President Rodrigo Duterte has been included on the cover — and in the cover story — of the May 14 issue of TIME magazine international edition.
The article, “Rise of the Strongman” is on a global trend in favor of “more muscular, assertive leadership” embodied by US President Donald Trump and Russian President Vladimir Putin.
— ian bremmer (@ianbremmer) May 3, 2018
“In every region of the world, changing times have boosted public demand for more muscular, assertive leadership. These tough-talking populists promise to protect ‘us’ from ‘them.’ Depending on who’s talking, ‘them’ can mean the corrupt elite or the grasping poor; foreigners or members of racial, ethnic or religious minorities. Or disloyal politicians, bureaucrats, bankers or judges. Or lying reporters,” the TIME article reads.
“Out of this divide, a new archetype of leader has emerged. We’re now in the strongman era.”
The article, written by American political scientist Ian Bremmer, describes Duterte as a “former mayor who talked more like a mob boss than a president” and who was elected into power in response to rising street crime and because of his promise to wipe out the drug trade.
Aside from Putin, whom Duterte has admitted to admiring, the article also features Chinese President Xi Jinping, who is described as having “used an anticorruption campaign to sideline potential rivals while consolidating power on a historic scale” and whom President Duterte has professed love for.
Widely popular leader
Duterte remains popular in the Philippines, where many seem to agree with the government’s heavy-handed campaign against illegal drugs.
In a Social Weather Stations poll released late April 2018, Duterte had a “very good” net trust rating of +65. This was down from an “excellent” +75 in December 2017.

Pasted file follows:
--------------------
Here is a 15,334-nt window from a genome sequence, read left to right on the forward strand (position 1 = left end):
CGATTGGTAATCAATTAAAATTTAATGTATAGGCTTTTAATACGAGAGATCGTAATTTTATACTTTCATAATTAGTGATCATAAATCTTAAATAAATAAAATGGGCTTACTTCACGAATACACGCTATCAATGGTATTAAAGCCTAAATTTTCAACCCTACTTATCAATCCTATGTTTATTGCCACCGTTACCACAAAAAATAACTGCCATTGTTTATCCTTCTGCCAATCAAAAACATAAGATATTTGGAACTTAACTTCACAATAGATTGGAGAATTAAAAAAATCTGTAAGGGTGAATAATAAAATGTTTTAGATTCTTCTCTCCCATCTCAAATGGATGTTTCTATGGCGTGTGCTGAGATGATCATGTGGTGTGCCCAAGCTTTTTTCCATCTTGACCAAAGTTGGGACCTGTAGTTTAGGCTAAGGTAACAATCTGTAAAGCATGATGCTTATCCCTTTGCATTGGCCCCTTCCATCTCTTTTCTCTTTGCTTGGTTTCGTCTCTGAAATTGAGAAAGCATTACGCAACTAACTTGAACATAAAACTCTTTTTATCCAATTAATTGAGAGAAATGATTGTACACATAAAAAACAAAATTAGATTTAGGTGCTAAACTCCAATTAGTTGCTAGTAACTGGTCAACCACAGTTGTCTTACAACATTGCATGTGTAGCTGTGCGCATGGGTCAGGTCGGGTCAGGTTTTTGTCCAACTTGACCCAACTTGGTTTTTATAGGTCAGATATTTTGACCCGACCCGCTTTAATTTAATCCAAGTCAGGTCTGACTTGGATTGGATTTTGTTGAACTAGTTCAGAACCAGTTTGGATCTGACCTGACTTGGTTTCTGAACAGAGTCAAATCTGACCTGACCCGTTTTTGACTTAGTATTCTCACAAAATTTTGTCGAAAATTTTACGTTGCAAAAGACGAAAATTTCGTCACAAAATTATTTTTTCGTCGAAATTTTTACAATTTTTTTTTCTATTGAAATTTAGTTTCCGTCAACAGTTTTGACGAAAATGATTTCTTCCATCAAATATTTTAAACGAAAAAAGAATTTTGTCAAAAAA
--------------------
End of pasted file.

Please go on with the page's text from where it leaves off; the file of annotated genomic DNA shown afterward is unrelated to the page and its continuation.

Three in every four Filipinos or 76 percent of the 1,200 adult respondents said they have “much trust” in Duterte, down from 83 percent recorded in December. Ten percent of the respondents said they have “little trust” in the president while 14 percent were undecided.
Opposition to the government drug war as well as to other government policies are often explained away as done by criminals, paid trolls, or corrupt politicians who want to return to power.
Duterte has also railed against criticism and concern from foreign countries and international organizations, telling them to stop meddling in Philippine affairs.
In March, the Philippines announced it is withdrawing from the International Criminal Court because of supposed meddling by the court’s prosecutor, who had announced a preliminary examination into alleged crimes against humanity in the war on drugs.
The Palace had, until then, welcomed the opportunity to address the allegations and had taken pains to explain that a preliminary examination is not an investigation.
Keep reading : Duterte among ‘strongmen’ in TIME cover story
Source : PhilStar Global